That was then. This is now.

I do not believe in slavery, breaking up the Union or mint juleps (nasty! way too sweet!)

We cannot re-write history but it makes no sense to celebrate being on the losing end of a War for the right to own human beings.

We are the poorest State in the Union but we shut down the State for this holiday.

I'd like us to put this holiday aside.


Sunday, April 26, 2009

Oh, Hey!

Anyone still there?

The BE 2.0 was fabulous. I loved seeing all of you and missed those who couldn't come to Arizona.

We've received five new members in the past six months at Little Church. I'm enjoying the new members enjoying the congregation.

We had ten people at Sunday School this morning. I recall when attendance was 2-3 including me.

LD and LS finish up the school year in a few weeks. Both have long papers to write before end of term.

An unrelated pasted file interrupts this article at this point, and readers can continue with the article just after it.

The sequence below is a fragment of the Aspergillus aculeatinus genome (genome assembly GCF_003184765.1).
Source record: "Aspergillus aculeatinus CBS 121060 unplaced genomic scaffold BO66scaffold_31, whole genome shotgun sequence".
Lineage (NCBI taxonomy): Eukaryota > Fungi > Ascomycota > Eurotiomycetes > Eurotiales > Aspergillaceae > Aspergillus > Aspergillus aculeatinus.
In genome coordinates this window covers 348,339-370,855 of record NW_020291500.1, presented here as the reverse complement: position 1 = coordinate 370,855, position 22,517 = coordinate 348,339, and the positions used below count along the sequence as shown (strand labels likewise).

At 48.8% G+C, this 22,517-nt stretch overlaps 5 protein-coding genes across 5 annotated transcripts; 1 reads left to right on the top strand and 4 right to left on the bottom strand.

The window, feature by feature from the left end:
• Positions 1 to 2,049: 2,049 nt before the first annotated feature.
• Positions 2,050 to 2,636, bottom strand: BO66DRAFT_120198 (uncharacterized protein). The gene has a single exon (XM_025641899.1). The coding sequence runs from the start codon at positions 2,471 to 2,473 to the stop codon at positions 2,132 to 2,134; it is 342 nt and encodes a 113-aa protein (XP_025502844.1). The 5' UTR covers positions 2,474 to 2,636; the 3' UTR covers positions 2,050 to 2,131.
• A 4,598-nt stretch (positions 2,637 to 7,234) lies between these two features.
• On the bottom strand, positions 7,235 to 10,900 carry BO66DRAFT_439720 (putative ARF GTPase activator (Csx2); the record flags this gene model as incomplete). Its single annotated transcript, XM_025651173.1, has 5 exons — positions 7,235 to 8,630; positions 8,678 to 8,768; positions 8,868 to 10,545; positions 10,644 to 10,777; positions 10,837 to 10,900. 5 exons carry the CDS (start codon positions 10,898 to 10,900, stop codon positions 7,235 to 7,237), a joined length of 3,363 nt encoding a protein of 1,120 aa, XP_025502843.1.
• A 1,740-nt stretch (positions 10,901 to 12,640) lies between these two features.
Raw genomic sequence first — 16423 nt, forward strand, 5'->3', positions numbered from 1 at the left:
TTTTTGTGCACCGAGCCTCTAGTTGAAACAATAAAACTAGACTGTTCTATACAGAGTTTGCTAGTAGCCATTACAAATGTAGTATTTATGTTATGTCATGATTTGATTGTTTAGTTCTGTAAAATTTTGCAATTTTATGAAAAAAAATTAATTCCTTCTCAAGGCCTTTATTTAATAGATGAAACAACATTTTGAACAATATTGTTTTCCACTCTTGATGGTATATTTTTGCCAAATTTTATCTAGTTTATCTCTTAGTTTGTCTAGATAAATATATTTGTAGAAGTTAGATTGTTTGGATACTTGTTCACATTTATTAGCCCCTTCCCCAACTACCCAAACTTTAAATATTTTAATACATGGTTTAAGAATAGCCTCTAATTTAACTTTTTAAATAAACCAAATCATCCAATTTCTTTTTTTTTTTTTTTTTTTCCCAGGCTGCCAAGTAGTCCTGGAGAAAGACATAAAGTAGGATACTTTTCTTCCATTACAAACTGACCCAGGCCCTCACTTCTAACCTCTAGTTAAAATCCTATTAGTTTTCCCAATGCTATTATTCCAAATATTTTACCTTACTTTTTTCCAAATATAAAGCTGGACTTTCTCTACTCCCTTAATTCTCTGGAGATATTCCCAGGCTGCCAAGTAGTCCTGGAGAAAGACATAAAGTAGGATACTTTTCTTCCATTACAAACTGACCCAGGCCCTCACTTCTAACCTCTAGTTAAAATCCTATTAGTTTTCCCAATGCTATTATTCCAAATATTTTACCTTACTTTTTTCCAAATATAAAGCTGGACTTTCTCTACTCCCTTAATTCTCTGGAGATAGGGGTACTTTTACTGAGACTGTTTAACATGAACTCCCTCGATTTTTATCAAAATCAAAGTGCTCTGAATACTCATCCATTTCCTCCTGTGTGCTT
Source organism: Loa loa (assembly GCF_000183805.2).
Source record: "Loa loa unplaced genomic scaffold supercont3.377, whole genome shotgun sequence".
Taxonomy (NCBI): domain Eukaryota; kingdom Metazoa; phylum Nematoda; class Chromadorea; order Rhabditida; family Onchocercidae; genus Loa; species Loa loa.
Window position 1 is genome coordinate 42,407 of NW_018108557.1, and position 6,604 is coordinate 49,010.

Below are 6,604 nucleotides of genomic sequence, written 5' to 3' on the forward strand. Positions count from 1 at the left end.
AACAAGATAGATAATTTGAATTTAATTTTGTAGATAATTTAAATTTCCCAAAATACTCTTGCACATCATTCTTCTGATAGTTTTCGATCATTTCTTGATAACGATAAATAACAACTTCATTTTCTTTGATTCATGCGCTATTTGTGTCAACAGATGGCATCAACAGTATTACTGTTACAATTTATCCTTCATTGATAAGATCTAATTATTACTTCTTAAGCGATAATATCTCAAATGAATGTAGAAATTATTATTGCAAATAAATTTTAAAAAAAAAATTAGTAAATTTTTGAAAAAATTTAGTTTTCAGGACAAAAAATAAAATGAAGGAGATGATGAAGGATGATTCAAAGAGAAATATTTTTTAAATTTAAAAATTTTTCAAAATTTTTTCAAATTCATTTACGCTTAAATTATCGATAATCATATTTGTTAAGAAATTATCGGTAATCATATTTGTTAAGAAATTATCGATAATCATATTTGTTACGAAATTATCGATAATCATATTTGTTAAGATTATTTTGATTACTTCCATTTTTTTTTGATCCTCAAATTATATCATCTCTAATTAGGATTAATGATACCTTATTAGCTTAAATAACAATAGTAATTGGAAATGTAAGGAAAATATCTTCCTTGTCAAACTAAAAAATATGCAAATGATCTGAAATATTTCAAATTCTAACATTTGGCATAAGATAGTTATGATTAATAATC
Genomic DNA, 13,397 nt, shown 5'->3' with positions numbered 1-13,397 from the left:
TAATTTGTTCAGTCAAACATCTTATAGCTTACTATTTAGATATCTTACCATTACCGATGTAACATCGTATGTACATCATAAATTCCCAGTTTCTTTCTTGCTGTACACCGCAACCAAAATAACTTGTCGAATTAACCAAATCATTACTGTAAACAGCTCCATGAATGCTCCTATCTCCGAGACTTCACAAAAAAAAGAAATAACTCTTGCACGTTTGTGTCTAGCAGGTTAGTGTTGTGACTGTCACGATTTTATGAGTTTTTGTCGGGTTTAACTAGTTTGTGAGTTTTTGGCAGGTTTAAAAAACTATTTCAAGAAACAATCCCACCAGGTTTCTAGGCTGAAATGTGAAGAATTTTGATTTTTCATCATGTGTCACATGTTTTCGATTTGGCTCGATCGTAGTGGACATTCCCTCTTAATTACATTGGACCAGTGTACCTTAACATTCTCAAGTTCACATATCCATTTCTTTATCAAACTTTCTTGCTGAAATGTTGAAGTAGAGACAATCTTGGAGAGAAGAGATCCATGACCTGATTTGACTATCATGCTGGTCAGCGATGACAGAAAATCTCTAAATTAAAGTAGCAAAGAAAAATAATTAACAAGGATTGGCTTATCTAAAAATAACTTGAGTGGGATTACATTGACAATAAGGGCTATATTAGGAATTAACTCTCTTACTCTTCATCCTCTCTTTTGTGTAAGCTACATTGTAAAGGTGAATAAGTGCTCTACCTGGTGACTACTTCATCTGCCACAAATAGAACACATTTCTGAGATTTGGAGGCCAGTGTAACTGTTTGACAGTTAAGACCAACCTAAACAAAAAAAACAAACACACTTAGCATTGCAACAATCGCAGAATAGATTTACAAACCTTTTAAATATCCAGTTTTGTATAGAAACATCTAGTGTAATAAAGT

Mr.C. and I married 28 years ago today. We married during the regular Sunday worship service. I've never heard of anyone doing this. Have you?

The hydrangeas are blooming. The cats are fat and happy. We describe Sister the Dog's breed as "A/C Lab" because she prefers being indoors with us during hot weather.

You doing OK?

Glad to be back,

(Pic is Bidden or unbidden, God is present, looks like from Wild Goose Studio.)

Wednesday, April 15, 2009

A Few Thoughts

Wouldn't it be great if we could count on our Government to act better than the citizenry? I'm thinking of the Feds not allowing prisoner Paul Minor time out to go be with his dying wife. Mrs. Minor died Monday. What was the point of making sure he couldn't be with her?

For a happy Holy Week, listen to Home to Holly Springs by Jan Karon on audio CDs.
Lovely to hear Father Tim and his childhood friends speak. Scripture, beautiful quotes and Grace on a 10 CD set.

In the book, Karon writes about Father Tim, "He liked being in a place where everything from forgetfulness to homicide could be blamed on the heat." Holly Springs is a real town in north Mississippi.

From Mr.C, often quotable, "The difference between art and crafts is art makes a statement, crafts do not."

And from Suz, the Garage Sale Genius, about a poorly told story, " the E.O.H. is missing." (E.O.H. = element of humor).